A designer is left with lots of choices to make once a small garden pond graces the yard. How the designer approaches edging a garden pond will depend on several factors, such as budget and labour, but one of the most important is aesthetics.
Choose a design that creates the effect you want. Medium-sized rocks and plants work well for a pond designed to blend in and complement a yard. Large boulders and bricks are appropriate for a pond intended as the focal point.
Not all plants thrive in a wet environment. Speak to an expert to learn which work best for your climate, but a few you usually can count on include water lilies, lotus, arrowheads, cattails and taro. Pick plants with maintenance in mind, and avoid deciduous bushes that litter the pond with leaves in fall. When it comes to the budget, know your limits. Hauling in huge granite boulders will cost a lot more than retaining wall bricks, smaller mid-sized rock borders filled in with gravel or liners textured and painted to look like rock.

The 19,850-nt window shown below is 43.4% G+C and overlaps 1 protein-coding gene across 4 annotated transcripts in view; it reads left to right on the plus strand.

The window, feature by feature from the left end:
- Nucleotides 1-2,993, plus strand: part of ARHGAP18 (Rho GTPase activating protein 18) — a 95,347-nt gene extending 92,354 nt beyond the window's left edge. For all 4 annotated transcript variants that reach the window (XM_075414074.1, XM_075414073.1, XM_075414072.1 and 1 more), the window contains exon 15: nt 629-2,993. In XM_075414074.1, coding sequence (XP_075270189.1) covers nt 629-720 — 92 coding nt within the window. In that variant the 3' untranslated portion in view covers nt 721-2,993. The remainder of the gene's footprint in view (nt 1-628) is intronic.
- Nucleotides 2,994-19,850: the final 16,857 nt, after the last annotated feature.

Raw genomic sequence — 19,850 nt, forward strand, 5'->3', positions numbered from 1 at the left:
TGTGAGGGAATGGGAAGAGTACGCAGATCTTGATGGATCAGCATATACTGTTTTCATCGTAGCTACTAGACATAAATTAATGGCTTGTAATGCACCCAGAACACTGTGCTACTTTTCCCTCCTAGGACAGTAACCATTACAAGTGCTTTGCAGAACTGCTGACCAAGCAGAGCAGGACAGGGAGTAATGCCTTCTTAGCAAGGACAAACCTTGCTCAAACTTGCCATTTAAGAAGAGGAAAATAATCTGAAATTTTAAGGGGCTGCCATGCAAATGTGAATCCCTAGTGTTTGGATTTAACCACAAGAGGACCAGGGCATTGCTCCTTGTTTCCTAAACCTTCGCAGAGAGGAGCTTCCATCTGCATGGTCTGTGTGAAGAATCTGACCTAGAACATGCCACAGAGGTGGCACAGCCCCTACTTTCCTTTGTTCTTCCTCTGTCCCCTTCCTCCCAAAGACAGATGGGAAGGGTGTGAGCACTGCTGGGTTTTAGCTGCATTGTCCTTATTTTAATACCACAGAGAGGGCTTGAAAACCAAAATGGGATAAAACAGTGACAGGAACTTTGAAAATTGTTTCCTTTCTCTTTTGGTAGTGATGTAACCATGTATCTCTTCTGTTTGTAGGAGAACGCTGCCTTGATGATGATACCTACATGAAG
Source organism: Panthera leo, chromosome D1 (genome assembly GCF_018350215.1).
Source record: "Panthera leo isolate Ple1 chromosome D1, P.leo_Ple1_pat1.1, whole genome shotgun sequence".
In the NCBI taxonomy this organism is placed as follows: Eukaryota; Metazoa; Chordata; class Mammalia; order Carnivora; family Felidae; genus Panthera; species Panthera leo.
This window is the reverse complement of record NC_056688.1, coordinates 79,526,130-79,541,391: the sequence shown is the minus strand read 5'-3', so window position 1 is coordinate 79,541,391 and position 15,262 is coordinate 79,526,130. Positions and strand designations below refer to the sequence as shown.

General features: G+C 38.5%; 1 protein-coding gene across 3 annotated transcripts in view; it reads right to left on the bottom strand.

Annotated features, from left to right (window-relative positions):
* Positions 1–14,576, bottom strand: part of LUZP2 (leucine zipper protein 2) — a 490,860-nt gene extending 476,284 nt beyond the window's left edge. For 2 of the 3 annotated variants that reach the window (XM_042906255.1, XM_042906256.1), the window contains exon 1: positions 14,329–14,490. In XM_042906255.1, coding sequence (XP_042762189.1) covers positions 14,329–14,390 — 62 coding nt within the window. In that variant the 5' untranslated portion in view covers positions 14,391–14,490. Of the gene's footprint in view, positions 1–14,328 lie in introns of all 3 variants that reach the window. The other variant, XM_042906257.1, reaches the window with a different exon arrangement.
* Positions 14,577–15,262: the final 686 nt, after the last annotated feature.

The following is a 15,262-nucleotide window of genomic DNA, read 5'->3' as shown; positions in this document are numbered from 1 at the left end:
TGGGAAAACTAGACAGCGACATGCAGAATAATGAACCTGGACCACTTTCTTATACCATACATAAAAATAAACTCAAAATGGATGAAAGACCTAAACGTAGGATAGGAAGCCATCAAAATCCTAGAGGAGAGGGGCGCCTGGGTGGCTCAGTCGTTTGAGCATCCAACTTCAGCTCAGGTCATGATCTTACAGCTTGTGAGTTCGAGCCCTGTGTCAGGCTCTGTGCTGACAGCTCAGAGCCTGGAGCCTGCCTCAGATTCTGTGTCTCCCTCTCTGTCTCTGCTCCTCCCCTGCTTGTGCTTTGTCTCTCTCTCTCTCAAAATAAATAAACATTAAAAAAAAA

Whatever materials you choose for pond edging, keep them in balance with the feature. Install large rocks and plants for a large pond, and mid-sized rocks and plants for a small pond. Don't overcrowd the edge, so the plants have room to grow.